All seven generations of the Volkswagen Golf counting back to the original car.
As a child of the Seventies, I clearly remember my introduction to the Volkswagen Golf. It was a metallic green Matchbox car with little removable plastic surfboards on the roof. I’m sure I still have it someplace. I was still quite young at the time, so I didn’t yet understand that the Golf was the same thing we Americans knew as the Rabbit.
In the nearly 40 years since the Golf was introduced, it has become an anchor of the Volkswagen product line. It has been overshadowed by its sedan variant, the VW Jetta, in the States, but almost everywhere else the Golf is the VW compact of choice. So it was big news that on September 4, 2012, VW presented the seventh-generation Golf in Berlin.
This interesting series of photographs helps illustrate how the Golf’s face has evolved over time. Note that, unless otherwise identified, all dates are for German-market cars.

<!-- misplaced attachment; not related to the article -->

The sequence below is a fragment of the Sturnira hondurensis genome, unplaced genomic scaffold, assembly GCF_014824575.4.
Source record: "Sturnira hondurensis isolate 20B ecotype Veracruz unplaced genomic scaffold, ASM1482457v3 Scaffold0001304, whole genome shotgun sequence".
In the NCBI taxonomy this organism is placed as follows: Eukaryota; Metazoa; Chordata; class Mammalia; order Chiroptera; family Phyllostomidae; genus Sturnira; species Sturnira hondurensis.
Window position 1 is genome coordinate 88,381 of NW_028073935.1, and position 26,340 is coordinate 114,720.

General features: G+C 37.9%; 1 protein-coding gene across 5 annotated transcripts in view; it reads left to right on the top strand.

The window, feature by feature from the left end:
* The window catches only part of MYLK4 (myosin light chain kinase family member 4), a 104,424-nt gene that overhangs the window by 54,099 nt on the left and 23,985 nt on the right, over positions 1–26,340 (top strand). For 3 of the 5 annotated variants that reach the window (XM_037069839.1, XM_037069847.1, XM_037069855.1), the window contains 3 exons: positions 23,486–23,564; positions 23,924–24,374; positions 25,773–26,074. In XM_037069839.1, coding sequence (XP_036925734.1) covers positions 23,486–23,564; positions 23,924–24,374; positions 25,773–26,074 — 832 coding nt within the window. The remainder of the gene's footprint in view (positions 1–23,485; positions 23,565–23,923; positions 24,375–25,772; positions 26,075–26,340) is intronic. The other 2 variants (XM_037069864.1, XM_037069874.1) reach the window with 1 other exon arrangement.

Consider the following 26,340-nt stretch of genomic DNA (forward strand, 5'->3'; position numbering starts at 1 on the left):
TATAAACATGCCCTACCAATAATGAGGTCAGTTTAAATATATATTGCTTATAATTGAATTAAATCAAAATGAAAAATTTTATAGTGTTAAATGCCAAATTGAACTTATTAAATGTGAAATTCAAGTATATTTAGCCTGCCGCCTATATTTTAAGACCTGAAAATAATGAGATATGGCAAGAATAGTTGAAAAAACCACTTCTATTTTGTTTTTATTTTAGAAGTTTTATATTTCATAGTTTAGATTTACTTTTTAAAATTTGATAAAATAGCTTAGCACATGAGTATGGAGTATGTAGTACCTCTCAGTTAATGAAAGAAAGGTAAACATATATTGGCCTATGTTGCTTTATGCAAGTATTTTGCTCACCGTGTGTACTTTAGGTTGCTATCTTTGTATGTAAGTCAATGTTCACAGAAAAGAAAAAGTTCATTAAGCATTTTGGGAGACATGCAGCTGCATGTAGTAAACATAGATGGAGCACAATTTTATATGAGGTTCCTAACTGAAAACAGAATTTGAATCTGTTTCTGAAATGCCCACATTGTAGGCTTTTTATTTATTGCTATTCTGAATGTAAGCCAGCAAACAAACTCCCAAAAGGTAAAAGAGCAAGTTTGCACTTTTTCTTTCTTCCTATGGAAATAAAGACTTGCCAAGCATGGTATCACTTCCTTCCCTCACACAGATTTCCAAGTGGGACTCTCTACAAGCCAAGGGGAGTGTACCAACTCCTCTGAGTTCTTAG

The first-generation Golf went into production in May 1974. This car was sold in America as the Rabbit.
The next Golf was introduced in late 1983. It took the Golf nameplate to the States, too.
The third-generation car launched in August 1991. This was the first Golf to have airbags and a direct-injection diesel engine (TDI).
In 1997, VW introduced the fourth-generation Golf.
The fifth Golf debuted in 2003, but it wasn’t offered in the United States until the 2006 model year. As a retro touch, the name reverted to Rabbit.
Today’s Golf, the sixth-generation model, was introduced in 2008. In the U.S., it went on sale as a 2010 model. Once again, the name Rabbit was retired in favor of Golf.
Volkswagen introduced the seventh-generation car on September 4, 2012, at an event in Berlin. Completely redesigned, the car uses the MQB (Modular Transverse Matrix) platform. Stay tuned for its U.S. sales date.